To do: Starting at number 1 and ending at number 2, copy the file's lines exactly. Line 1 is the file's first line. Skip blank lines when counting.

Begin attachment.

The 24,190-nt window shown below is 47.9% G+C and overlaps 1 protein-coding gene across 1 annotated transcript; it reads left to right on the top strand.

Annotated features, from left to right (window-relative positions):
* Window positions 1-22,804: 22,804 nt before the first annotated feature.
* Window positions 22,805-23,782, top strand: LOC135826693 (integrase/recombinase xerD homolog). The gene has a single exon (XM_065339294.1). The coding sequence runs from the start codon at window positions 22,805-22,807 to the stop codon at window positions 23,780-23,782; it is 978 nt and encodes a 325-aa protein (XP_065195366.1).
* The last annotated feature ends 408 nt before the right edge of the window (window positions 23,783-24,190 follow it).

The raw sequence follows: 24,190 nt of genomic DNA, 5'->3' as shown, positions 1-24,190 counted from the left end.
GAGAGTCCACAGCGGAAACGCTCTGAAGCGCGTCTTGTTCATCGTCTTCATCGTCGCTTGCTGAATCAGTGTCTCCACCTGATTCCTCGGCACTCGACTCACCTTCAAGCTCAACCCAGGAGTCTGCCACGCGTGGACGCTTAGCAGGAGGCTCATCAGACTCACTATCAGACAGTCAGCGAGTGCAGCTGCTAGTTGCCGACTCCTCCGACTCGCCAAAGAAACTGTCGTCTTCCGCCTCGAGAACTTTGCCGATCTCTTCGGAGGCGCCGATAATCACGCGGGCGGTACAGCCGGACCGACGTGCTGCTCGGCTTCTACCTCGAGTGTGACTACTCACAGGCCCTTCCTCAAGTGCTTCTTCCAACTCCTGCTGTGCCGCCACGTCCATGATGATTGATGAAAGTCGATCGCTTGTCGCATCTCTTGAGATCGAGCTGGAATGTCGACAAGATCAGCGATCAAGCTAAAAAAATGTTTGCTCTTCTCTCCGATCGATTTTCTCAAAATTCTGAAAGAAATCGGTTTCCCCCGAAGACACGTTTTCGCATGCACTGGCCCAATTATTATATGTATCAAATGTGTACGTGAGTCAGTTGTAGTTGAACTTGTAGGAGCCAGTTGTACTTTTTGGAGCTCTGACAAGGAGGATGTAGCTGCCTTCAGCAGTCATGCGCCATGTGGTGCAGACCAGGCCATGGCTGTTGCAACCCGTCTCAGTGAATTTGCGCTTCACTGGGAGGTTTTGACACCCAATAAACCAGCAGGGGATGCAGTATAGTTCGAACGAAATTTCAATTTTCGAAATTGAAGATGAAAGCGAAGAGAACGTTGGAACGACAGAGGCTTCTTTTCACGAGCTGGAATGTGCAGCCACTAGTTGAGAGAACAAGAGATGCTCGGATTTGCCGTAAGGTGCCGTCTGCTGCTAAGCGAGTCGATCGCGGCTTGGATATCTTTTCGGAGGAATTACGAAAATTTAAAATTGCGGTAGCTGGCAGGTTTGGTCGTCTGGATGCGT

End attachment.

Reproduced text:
The 24,190-nt window shown below is 47.9% G+C and overlaps 1 protein-coding gene across 1 annotated transcript; it reads left to right on the top strand.

Annotated features, from left to right (window-relative positions):